Feature: We Look To The Past To Predict Every First-Party ‘Switch 2’ Release Until 2029

Image: Nintendo Life

By any measure, the Switch has been a rousing success. It has outsold and outlasted almost every gaming console ever made, but according to Nintendo president Shuntaro Furukawa, its days are now numbered.

Rumors aside, we don’t know exactly what form the “Switch successor” will take, nor even what it will be called. But one thing we know for sure is that it will play games. And Nintendo will make a few of them. What do you say we make an educated guess about which games Nintendo makes, and when each one will launch?

Predicting ‘Switch 2’ Games – The Methodology

Predicting the future is tricky business, but as they say, “the best predictor of future behavior is past behavior.” The key to understanding the Switch 2’s future, therefore, is to find trends and repeated behaviors over Nintendo’s prior seven generations’ worth of game-making. Thankfully, Nintendo has a long history and some remarkably consistent behavior to study.

To discover these trends, we need data. We begin by compiling a list of every game ever produced by Nintendo, and categorizing each title by generation, year of that generation, franchise (Mario, Zelda, Kirby, etc.), and type (mainline, spin-off, remake, etc.). Check out the full breakdown here.

Nintendo game releases per generation and type
Nintendo game releases per generation and type — Image: Nathan Lockard / Nintendo Life

Nintendo has a long history and some remarkably consistent behavior to study

With the raw data collected and categorized, our next step is to find patterns that will give us a window into Nintendo’s schemes. We should look for telling metrics, such as the average number of years between releases per franchise, the number of releases per year per console generation, the average generational year that each franchise receives a mainline release, and the number of releases per franchise per system by type. Many other patterns emerge, but you get the idea.

The end result of this number crunching is a predicted seven-year release schedule of ‘Switch 2’ games. And just for fun, let’s throw in a few naming possibilities and a dash of wishful thinking.

Switch 2’s predicted release schedule
Switch 2’s predicted release schedule — Image: Nathan Lockard / Nintendo Life

A Few Trends to Remember

Beginning in the GameCube era, Nintendo has followed the pattern below. Keep these trends in mind as we explore each year of the Switch 2’s lifespan.

  • In Years 1 through 3, release one game per flagship franchise. Also, introduce a few new IP/franchises
  • In Years 4 and beyond, fill the calendar with releases in minor franchises and spinoffs from the flagships. Also, feed consumers with a steady stream of remakes and remasters, particularly during long, successful generations

Now then, let’s dive in!

Year One (2025) – ‘Super Mario Spacetime’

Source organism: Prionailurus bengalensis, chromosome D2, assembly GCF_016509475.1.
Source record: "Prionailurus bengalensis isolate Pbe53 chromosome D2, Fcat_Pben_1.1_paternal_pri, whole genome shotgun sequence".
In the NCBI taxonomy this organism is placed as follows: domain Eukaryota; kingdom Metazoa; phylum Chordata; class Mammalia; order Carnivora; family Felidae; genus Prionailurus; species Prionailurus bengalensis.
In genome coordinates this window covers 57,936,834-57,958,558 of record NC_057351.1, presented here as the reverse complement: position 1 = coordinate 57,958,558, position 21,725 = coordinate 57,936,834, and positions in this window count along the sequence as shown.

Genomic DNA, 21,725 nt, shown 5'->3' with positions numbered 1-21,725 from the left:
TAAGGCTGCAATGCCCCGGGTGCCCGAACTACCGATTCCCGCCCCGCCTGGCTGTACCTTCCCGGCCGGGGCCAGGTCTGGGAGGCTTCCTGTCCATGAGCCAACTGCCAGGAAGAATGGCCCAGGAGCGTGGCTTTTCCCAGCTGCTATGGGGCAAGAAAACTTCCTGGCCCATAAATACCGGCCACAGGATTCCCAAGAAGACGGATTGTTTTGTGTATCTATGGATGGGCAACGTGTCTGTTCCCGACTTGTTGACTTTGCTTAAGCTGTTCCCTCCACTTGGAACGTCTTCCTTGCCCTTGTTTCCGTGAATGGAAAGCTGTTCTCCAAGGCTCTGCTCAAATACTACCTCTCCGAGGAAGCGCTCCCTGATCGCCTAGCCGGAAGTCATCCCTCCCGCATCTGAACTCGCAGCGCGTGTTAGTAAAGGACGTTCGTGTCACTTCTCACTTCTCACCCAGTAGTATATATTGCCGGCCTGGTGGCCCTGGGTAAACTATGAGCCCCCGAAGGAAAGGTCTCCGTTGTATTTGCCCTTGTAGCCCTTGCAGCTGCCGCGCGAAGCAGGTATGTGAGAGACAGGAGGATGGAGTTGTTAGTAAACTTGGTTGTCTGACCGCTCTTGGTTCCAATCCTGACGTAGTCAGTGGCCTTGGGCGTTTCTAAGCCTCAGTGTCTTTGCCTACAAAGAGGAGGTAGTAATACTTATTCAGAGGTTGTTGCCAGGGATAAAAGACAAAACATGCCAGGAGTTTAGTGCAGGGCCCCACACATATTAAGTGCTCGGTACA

Super Mario Spacetime
Image: Nintendo Life

There are three certainties in life: death, taxes, and a mainline Mario game during a Nintendo console’s first year. Mario kicks off Switch 2’s Year One in style with a bold, beautiful journey through his latest frontier – time itself. A fitting way to celebrate Super Mario Bros.‘ 40th anniversary.

The rest of Switch 2’s inaugural outing should look something like this:

  • ‘Donkey Kong Slaps’ – DK returns to the third dimension for a long-overdue DK64 apology tour. A decade has passed since we’ve received a mainline DK title. It’s time, and it will be glorious.
  • ‘Nintendo Kart’ – For the past 32 years a Mario Kart game has been released in the first or second year of every Nintendo system’s lifespan. This time around, new foes appear, as Mario Kart finally gets the Smash Bros. treatment it so desperately needs.
  • Pokémon Legends: Z-A, ‘Mario Party 11’, Metroid Prime 4, ‘Xenoblade Chronicles 4’, Star Fox – We’re either right on track or long overdue to receive new installments in each of these franchises.
  • ‘Yoshi’s Fluffy Galaxy’ – Yoshi swallows a new army of enemies every three years or so, and by 2025 he will have been waiting almost twice that long between meals. He’s gonna be hungry!
  • Zelda and Fire Emblem Remasters – With a new mainline Zelda title years away, this is the year when the long-rumored remaster of either Wind Waker or Twilight Princess finally hits. Either that, or an upscaled Breath of the Wild or Tears of the Kingdom. The Fire Emblem series is also due for a release and gets one when Genealogy of the Holy War is remade… as an action RPG.
  • Three new IPs – Early-gen new IPs are a reliable tradition for the big N, as anywhere from one-third to one-half of its new ideas are released in Year One. The number of these games has been dropping since the innovative years of the DS and Wii to the point where the Switch era saw Nintendo’s smallest number of new ideas ever.

Year Two (2026) ‘Super Smash Bros. Eternal’

Switch 2 Year 2
Image: Nintendo Life

Smash has hit everywhere from Year One (GameCube) to Year Four (3DS) but as one of Nintendo’s biggest sellers, we think it’s a safe bet for this franchise to be the headliner for Year Two, just as it was for Switch.

Nintendo’s pipeline ramps up significantly this year. Major releases in Year Two should include:

  • ‘Kirby’s Forgotten Again’ – Kirby and Yoshi rarely see launches in the same year, so with Yoshi appearing in Year One, it’s Kirby’s turn to be remembered in this Forgotten Lands sequel.